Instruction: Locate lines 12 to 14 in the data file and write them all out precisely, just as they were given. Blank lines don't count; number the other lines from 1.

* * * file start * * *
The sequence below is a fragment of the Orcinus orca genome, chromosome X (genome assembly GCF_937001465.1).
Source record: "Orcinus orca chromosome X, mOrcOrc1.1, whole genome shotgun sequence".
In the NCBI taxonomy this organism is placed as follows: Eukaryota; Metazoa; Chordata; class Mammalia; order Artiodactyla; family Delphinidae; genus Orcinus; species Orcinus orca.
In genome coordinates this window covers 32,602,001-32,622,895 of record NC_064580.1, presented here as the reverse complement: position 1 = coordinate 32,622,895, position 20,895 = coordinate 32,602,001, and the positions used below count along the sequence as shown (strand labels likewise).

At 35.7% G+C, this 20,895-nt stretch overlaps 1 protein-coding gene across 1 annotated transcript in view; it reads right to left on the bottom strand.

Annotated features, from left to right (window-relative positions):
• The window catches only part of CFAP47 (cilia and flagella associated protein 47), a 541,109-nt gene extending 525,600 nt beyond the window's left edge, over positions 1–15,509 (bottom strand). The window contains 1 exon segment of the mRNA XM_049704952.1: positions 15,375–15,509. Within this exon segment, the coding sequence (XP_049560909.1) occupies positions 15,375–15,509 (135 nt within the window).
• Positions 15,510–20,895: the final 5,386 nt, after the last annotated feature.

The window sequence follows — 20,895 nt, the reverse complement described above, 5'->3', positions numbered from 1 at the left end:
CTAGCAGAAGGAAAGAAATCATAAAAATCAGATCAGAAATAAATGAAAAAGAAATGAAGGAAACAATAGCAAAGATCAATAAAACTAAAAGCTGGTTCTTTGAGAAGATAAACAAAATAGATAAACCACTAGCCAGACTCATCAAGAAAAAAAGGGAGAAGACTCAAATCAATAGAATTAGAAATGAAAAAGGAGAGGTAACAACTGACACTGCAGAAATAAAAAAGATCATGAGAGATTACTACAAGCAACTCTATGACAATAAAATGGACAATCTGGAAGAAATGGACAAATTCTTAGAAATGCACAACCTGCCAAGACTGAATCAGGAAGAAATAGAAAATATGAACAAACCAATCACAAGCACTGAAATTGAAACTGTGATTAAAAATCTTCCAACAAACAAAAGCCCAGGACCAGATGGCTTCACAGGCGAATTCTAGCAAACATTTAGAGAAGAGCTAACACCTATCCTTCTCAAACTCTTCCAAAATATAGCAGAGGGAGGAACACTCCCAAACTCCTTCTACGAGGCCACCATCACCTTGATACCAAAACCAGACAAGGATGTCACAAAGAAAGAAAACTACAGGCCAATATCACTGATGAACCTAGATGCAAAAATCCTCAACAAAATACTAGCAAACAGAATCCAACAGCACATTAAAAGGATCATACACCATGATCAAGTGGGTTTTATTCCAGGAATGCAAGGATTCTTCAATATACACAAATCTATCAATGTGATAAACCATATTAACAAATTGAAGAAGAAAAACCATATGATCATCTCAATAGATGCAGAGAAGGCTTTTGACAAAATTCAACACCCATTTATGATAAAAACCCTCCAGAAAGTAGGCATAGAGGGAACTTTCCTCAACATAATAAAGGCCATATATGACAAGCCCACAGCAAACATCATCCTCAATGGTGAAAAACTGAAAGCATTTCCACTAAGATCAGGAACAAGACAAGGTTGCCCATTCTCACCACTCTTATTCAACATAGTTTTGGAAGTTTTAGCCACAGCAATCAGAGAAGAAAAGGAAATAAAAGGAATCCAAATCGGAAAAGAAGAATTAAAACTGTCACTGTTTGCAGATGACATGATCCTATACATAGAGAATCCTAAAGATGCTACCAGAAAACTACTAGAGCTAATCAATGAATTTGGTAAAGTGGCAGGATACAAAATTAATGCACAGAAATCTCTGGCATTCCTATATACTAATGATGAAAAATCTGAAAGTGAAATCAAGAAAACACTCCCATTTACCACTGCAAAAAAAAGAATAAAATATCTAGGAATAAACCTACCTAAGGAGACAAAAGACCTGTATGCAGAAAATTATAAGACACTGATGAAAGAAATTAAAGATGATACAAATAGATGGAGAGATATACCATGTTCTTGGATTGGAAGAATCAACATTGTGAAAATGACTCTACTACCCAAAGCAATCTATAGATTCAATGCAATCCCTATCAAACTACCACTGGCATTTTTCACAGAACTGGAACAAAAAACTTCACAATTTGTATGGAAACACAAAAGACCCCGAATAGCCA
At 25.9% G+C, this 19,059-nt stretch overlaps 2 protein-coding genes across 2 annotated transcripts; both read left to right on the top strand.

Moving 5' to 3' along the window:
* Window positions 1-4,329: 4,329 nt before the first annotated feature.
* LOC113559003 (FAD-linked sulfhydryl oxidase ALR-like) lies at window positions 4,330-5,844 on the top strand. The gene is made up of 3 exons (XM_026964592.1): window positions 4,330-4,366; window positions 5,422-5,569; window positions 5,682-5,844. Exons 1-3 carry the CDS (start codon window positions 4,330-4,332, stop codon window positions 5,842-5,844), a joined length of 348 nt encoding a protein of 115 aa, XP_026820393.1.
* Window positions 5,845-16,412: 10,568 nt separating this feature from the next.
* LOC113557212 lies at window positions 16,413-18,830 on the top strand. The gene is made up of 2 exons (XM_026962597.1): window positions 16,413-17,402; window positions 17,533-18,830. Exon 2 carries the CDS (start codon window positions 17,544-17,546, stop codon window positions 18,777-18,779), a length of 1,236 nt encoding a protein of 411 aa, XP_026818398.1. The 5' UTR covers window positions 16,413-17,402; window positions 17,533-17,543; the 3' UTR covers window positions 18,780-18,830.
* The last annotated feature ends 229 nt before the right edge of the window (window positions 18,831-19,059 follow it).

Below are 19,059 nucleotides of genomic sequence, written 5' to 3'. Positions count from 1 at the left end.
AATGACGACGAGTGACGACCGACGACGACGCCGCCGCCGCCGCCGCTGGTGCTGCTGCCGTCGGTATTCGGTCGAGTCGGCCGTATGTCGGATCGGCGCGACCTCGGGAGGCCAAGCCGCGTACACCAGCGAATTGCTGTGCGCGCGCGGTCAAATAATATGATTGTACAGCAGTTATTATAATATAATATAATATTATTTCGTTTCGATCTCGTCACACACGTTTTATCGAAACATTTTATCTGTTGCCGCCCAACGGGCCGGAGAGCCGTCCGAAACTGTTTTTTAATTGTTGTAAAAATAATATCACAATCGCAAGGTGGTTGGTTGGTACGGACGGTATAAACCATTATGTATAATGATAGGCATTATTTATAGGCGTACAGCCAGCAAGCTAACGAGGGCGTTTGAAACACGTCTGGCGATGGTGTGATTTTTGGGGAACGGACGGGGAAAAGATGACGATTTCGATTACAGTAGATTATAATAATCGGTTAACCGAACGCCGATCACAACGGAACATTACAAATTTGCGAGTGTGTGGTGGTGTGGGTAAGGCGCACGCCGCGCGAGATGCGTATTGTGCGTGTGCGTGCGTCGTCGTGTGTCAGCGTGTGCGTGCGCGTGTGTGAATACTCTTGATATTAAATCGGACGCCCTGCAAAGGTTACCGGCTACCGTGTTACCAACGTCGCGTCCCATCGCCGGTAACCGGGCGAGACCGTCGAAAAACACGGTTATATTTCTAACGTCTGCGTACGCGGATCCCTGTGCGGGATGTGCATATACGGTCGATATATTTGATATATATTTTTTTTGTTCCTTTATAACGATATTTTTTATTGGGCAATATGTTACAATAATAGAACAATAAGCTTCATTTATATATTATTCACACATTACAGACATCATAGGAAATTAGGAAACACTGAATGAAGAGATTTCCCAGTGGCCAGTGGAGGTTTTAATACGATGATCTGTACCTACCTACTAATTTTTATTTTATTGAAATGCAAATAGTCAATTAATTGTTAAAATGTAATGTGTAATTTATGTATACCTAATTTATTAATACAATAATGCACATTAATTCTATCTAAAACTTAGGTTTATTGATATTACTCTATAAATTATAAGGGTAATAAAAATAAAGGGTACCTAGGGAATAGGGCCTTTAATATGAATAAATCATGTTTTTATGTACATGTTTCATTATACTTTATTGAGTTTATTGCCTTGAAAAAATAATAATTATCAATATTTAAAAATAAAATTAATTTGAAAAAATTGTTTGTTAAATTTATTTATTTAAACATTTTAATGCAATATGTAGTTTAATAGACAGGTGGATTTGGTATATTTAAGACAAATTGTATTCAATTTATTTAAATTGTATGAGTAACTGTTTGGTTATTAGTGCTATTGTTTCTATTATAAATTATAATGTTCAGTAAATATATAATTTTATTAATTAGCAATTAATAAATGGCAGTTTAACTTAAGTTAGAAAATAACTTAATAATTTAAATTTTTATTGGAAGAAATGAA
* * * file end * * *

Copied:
Moving 5' to 3' along the window:
* Window positions 1-4,329: 4,329 nt before the first annotated feature.
* LOC113559003 (FAD-linked sulfhydryl oxidase ALR-like) lies at window positions 4,330-5,844 on the top strand. The gene is made up of 3 exons (XM_026964592.1): window positions 4,330-4,366; window positions 5,422-5,569; window positions 5,682-5,844. Exons 1-3 carry the CDS (start codon window positions 4,330-4,332, stop codon window positions 5,842-5,844), a joined length of 348 nt encoding a protein of 115 aa, XP_026820393.1.